dijous, 29 de setembre de 2011

Chinese platitudes

After a rather quick but certainly intense trip through China, I am in a position to certify what everybody knows: something huge is happening there. Not very original, but I had to say it.

I grew up in the Spain of the massive construction boom (and subsequent burst). Just let me show you a figure to illustrate the magnitude of it. In 2007, the last one of the happy boom years, one fifth of the whole European construction workforce was concentrated in Spain. We were building massively, at an unsustainable pace, and now we are paying it.

However, even I am used to landscapes of crane forests, what I have seen in China surpasses all my memories. Whole neighbourhoods of housing blocks emerge rapidly in the suburbs and new roads, bridges and railways are built everywhere. No matter where you look, there is something on construction. Nevertheless, the comparison with Spain’s bubble is not fair, as China is not only constructing but also manufacturing at a huge scale and Spain didn’t. And the scale is much larger. The richest person on earth, according to Forbes is already a Chinese who owns a construction firm.

In coastal prosperous regions, the Chinese jolly middle class fill the brand new shopping malls, art districts, restaurants and karaoke bars. They are living their heyday. However, observing their behaviour I was amazed by two things: first, by the fact that quite often they order plenty of dishes and leave them untouched on the table and second, by how horribly they sing. The former might be related to the (still) cheap prices for middle and high income households. For the latter I am unable to provide any rational explanation.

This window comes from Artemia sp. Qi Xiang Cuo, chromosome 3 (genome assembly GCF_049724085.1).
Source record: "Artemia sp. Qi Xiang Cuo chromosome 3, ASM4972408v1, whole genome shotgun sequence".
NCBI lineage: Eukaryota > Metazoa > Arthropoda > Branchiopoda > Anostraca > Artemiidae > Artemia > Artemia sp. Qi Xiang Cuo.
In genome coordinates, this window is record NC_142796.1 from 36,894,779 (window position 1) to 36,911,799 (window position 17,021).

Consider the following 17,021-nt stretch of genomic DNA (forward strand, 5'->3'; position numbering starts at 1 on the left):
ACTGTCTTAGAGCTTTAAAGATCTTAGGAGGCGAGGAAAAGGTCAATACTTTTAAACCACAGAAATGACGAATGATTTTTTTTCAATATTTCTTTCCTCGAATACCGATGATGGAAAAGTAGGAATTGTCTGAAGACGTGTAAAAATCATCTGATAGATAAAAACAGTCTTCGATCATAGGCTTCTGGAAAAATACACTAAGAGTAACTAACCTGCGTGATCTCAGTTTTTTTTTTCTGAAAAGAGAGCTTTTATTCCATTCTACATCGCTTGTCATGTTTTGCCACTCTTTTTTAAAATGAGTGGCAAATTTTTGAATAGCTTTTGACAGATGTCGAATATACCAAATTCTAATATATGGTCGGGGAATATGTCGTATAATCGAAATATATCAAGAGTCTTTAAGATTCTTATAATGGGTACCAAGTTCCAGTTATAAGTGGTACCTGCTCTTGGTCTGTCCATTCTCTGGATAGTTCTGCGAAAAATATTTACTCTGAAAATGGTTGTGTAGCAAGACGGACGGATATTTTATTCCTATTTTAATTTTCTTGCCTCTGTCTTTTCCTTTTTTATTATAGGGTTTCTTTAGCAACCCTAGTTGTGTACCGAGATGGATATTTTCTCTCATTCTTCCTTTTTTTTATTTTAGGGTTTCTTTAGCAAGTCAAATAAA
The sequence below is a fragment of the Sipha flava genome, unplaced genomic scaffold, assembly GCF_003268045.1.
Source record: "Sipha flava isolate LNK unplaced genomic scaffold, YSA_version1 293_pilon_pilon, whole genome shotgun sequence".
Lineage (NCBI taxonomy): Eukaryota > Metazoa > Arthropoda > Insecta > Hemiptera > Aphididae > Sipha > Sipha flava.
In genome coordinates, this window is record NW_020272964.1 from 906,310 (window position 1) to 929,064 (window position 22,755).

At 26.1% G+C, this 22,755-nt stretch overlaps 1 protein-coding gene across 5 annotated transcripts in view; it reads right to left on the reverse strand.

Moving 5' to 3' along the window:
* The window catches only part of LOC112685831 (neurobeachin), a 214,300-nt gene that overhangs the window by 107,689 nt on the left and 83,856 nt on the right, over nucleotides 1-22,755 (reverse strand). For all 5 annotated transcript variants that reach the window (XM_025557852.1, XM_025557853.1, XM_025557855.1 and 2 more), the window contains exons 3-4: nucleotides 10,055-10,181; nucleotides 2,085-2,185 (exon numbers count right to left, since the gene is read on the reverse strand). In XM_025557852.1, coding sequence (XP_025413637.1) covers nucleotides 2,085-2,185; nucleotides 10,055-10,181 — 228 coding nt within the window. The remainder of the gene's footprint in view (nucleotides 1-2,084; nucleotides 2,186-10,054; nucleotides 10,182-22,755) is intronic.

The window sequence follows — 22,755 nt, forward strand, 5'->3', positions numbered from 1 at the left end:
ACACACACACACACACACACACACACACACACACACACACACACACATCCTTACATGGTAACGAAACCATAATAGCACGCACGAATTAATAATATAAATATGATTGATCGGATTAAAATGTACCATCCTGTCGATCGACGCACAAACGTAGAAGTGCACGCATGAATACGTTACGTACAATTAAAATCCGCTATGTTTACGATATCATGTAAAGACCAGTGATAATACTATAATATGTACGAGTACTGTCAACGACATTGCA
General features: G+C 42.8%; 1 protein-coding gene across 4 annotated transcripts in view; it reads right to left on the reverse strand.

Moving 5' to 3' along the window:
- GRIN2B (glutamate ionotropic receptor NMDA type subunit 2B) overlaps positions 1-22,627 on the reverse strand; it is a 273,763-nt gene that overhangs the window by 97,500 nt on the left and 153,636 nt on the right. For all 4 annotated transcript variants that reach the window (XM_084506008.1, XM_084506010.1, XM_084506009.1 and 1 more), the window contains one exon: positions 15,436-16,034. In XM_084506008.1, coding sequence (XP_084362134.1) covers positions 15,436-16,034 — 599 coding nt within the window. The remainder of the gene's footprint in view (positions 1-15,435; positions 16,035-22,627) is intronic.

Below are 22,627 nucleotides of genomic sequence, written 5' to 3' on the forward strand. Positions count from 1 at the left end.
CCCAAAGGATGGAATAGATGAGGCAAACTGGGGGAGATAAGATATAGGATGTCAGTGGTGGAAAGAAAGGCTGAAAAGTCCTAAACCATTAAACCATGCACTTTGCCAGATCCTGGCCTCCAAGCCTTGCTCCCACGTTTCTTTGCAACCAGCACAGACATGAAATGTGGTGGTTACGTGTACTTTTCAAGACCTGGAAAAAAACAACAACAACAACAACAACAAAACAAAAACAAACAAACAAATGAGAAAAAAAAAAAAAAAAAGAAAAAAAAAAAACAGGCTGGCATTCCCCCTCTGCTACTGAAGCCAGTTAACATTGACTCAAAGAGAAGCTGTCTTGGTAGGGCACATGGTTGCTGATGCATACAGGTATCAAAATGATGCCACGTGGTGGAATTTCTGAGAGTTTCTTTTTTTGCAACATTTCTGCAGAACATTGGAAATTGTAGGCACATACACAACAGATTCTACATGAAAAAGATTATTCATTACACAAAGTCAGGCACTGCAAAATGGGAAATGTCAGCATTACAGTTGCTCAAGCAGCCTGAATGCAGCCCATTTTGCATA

Someone told me that “The Chinese taken one by one are lovely people. In groups they are rather noisy, and in large amounts they are barely more than a horde of queue-jumpers.” I don’t know if I agree with this statement. I found Chinese people extraordinary friendly and charming but I also share the view of a quote I saw on a toilet wall in a Yangshuo youth hostel. It stated (in French): “Beaucoup de chinoise en Chine”. Yet obvious, it cannot be truer.

You are never alone in China. Buses are crowded, so are trains and even streets, roads and supermarkets. Yet the 1.3 billion people living in china are not evenly benefiting from Chinese economic boom. With inequality reaching USA levels, but with a much lower income per capita and in an undemocratic formally communist country, social tensions are likely to explode in the near future.

To simplify a much more complex debate, China’s rulers have traditionally debated between Taoist wúwei (non-action) and Confucian top-down harmonious order. To me, wúwei concept bears a significant resemblance to Adam Smith’s invisible hand, while order imposed from above legitimate state action for the sake of the interest of the common. 

Even the Chinese government frequently talks about “harmonious growth” and undoubtedly is (and have been) controlling, monitoring and holding an authoritarian rule, I felt that things are not as straightforward. My traveller first impression is that this vast and populated empire, due to its size and diversity, is practically ungovernable in a top-down way. Even having the political will things might take their own pace.

I saw a girl, shredding chickens at the river bank and washing the knife in a barrel. She probably had no water supply in her house. She looked at me. She didn’t say anything. But what I understood from her eyes was something like: do I look like China’s boom is affecting me at all? Please, laowai, leave me alone.